The impressive array of OLED displays and prototypes at Display Week 2008 speak to the increasing acceptance of the technology as a legitimate display format. Developers are getting more creative with their offerings, and discussions are shifting from issues such as lifetime to overall performance.
by Craig Cruickshank
HISTORY MAY WELL JUDGE 2008 to have been a pivotal year for the evolution of organic-light-emitting-diode (OLED) technology commercialization, and Display Week 2008 certainly played a key role in bringing this to the attention of the display community. Technical progress in OLED displays was quite rapid in the 12 months leading up to Display Week 2008, with key advances in materials, device architecture, optical performance, and manufacturing processes, all coming to the fore this year, along with a serious attempt to prove that broad commercialization is finally close at hand. Certainly, the amount of money being invested in product development and manufacturing infrastructure for OLEDs is increasing faster than ever before, and the impact can be seen in the growing maturity of demonstrators and increasing focus on applications rather than the technology itself.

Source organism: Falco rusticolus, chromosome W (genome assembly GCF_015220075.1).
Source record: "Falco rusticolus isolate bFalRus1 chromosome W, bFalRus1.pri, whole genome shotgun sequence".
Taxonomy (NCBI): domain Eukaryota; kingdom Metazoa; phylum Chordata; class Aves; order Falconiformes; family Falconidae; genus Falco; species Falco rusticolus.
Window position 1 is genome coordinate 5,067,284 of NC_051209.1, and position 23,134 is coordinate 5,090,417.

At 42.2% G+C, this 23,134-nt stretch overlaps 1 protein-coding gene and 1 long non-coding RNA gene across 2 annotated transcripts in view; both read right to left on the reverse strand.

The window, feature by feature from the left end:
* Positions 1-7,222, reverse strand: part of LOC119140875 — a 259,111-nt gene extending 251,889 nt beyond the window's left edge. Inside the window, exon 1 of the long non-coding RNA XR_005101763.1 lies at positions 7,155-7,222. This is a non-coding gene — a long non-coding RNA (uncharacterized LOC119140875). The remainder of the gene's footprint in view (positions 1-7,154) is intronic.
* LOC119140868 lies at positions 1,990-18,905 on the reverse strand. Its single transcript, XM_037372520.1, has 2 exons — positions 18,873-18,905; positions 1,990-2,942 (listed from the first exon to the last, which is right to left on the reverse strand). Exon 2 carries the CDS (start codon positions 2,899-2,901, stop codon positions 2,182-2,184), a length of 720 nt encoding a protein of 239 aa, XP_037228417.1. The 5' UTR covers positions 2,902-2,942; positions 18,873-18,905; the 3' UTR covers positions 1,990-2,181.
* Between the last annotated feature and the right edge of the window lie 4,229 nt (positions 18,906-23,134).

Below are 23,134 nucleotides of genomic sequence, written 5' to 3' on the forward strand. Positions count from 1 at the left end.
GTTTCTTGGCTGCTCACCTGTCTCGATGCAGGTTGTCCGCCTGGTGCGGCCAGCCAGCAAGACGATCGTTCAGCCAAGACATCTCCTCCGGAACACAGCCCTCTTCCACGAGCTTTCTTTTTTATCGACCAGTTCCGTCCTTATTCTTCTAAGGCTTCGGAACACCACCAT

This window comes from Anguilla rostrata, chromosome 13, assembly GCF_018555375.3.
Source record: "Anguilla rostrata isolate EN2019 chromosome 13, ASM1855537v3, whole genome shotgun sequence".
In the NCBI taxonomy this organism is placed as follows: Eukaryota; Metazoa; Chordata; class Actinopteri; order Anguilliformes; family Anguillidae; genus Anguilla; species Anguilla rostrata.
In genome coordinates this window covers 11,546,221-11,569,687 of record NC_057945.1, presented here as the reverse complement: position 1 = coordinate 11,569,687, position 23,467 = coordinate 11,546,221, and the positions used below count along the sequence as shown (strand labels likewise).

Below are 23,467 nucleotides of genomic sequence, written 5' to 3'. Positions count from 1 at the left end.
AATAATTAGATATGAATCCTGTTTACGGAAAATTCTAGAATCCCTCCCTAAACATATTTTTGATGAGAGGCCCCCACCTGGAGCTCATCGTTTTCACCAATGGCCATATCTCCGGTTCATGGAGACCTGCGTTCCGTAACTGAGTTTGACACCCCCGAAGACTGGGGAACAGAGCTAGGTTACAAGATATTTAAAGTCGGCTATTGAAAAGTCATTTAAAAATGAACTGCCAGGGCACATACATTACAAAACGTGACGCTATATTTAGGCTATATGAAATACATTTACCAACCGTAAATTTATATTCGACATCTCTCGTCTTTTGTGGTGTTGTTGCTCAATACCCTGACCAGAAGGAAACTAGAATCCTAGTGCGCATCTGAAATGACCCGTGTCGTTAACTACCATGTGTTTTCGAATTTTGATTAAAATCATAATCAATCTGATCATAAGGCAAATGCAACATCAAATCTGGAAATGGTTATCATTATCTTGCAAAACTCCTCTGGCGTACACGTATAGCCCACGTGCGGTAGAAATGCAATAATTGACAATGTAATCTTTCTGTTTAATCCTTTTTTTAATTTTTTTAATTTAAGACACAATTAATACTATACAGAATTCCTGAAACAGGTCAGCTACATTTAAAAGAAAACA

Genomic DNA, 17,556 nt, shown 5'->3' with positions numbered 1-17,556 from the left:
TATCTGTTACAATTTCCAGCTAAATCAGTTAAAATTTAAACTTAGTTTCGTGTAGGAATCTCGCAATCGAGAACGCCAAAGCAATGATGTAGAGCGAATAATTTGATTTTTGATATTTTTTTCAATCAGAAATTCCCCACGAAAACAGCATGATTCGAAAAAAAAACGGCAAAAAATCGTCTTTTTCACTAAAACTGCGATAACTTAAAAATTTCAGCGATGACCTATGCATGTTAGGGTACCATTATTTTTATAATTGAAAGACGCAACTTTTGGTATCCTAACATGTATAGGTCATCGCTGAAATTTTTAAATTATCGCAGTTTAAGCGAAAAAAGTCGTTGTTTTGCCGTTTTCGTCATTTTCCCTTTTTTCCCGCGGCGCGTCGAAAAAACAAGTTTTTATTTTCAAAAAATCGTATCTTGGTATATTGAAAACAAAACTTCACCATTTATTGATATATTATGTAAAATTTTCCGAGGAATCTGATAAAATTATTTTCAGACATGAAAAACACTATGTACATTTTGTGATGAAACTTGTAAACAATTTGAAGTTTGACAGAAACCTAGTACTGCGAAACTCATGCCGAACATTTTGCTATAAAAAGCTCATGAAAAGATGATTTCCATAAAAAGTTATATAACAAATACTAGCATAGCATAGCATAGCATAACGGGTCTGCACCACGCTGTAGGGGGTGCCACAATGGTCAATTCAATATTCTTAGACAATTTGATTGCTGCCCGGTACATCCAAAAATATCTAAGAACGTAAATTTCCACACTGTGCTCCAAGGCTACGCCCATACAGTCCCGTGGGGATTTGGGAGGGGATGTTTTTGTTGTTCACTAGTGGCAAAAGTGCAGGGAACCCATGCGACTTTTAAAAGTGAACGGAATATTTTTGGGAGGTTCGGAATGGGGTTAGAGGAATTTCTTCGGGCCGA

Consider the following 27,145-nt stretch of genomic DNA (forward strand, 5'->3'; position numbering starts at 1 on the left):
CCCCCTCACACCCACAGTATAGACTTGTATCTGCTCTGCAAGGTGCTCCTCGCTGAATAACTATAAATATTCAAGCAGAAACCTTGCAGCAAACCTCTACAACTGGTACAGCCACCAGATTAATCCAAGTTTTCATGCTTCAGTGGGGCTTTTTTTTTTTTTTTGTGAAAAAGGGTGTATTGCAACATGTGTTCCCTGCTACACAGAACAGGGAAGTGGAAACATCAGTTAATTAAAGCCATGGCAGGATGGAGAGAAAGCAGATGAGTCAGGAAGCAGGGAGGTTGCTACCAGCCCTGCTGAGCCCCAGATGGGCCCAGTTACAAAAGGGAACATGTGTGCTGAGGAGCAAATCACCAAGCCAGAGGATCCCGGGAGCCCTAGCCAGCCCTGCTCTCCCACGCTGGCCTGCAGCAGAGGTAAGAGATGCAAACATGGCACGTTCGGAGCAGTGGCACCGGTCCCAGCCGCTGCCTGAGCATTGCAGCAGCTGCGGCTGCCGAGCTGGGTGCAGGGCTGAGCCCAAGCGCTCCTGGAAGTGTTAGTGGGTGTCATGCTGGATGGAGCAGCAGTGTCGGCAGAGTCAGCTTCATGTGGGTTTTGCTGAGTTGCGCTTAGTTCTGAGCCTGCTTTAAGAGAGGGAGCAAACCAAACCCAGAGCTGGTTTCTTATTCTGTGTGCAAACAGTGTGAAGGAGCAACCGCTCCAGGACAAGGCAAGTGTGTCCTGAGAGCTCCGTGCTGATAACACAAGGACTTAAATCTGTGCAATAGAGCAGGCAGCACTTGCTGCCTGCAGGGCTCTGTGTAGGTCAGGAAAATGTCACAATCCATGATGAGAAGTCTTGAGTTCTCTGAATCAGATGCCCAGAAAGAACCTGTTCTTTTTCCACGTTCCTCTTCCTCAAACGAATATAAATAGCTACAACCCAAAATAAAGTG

Fig. 1: Among the most talked-about OLED displays at the Samsung SDI booth was its 31-in.-diagonal full-high-definition (FHD) AMOLED, a 1920 x 1080-pixel display that utilized the company's super microcavity bottom-emission technology.
The consistent message from the likes of Sony, Samsung, and Seiko Epson was clear – the active-matrix OLED (AMOLED) is being positioned as a high-end display for applications that demand superior image quality. Display Week 2008 featured numerous demonstrations of large-sized full-HD OLED-television formats as well as many innovative smaller-sized OLED prototypes in applications such as notebook computers, PDAs, electronic passports, and even wearable displays. The breadth of OLED products at Display Week 2008 was particularly impressive, ranging from large-area (31-in. on the diagonal) displays and smaller displays suitable for portable and mobile products, to microdisplays for head-up displays and viewfinders, to digital signage/lighting for information and illumination.
Another sign of growing industry confidence in OLED technology at Display Week 2008 was the notable shift away from debate over OLED lifetimes toward discussions of the look and feel of the actual OLED displays. With that in mind, here is a look at the most significant OLED developments at Display Week 2008.